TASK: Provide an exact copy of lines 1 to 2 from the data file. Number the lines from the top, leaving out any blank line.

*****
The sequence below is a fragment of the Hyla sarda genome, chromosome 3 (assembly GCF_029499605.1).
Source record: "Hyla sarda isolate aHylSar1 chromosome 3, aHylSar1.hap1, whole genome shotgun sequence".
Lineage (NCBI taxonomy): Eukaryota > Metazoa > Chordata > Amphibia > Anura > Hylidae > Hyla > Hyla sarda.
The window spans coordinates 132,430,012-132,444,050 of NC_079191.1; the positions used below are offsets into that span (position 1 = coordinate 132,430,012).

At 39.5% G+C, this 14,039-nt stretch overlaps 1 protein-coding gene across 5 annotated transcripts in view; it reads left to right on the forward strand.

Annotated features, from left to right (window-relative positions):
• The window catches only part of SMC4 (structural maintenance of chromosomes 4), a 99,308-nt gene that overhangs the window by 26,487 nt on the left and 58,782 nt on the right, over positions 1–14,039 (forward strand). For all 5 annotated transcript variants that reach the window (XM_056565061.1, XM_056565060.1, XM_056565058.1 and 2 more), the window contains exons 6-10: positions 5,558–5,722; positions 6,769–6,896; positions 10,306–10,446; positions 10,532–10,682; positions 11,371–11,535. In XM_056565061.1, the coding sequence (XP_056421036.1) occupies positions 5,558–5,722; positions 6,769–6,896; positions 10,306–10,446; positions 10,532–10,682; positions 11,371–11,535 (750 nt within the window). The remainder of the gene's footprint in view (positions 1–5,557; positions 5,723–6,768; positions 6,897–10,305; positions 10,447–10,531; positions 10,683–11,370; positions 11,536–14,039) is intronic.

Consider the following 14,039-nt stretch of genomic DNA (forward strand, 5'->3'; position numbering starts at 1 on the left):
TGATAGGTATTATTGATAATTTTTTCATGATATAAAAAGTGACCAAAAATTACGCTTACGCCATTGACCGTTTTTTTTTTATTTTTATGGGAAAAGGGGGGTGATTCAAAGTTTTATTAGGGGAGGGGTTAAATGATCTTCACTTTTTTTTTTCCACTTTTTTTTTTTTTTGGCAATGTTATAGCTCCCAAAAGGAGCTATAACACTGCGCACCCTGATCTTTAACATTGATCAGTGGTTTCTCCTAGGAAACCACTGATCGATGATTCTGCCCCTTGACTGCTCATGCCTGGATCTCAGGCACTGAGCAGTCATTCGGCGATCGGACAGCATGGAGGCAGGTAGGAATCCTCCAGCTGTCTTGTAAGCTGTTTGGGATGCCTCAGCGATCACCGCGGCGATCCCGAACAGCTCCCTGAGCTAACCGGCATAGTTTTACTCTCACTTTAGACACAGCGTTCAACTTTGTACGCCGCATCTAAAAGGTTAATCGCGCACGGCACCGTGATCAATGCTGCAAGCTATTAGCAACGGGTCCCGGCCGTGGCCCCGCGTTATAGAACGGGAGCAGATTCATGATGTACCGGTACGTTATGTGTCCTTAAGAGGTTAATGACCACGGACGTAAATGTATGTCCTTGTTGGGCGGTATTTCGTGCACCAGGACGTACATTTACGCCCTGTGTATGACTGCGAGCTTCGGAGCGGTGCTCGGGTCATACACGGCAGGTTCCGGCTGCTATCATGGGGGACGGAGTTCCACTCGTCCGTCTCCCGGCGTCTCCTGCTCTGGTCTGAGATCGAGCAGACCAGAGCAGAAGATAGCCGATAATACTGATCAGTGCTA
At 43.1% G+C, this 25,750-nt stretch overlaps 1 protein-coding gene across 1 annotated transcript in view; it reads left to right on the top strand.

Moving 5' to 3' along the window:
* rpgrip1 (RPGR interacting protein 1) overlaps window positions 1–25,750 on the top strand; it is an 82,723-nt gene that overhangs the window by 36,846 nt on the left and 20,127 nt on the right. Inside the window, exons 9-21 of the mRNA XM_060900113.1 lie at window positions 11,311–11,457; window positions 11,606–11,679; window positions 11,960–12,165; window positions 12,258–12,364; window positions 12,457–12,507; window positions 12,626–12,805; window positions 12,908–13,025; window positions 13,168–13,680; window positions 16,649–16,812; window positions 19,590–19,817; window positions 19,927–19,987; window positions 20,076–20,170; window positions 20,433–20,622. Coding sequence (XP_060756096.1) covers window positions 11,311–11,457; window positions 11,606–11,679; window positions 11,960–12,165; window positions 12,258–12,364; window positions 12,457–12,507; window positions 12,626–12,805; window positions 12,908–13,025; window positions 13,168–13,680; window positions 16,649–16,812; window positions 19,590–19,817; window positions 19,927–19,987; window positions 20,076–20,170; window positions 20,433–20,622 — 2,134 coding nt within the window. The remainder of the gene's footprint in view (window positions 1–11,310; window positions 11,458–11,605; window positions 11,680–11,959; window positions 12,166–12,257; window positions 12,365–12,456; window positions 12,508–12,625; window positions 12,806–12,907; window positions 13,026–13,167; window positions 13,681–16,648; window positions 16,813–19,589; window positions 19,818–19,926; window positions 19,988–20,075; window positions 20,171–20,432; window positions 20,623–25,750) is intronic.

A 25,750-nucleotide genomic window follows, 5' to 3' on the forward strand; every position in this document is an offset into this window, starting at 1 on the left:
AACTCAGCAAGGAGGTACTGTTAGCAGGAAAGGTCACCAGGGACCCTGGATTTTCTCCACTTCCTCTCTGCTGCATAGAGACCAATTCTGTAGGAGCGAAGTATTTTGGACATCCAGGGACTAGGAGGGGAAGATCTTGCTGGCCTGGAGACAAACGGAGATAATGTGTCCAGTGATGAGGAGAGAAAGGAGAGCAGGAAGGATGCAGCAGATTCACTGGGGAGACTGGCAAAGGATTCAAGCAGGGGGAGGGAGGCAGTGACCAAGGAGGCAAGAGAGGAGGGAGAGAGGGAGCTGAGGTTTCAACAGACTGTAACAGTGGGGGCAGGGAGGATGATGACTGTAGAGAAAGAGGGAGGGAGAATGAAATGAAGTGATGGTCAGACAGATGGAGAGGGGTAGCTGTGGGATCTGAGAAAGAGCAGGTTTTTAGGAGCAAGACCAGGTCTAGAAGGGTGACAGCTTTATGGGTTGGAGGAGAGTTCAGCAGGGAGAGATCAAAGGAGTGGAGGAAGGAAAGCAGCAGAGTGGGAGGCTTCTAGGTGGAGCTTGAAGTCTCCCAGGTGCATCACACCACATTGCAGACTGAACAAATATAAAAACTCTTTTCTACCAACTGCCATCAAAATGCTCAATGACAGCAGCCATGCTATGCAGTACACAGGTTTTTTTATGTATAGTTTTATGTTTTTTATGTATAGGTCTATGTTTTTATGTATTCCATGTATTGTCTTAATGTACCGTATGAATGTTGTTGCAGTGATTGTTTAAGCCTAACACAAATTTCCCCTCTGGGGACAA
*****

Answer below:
The sequence below is a fragment of the Hyla sarda genome, chromosome 3 (assembly GCF_029499605.1).
Source record: "Hyla sarda isolate aHylSar1 chromosome 3, aHylSar1.hap1, whole genome shotgun sequence".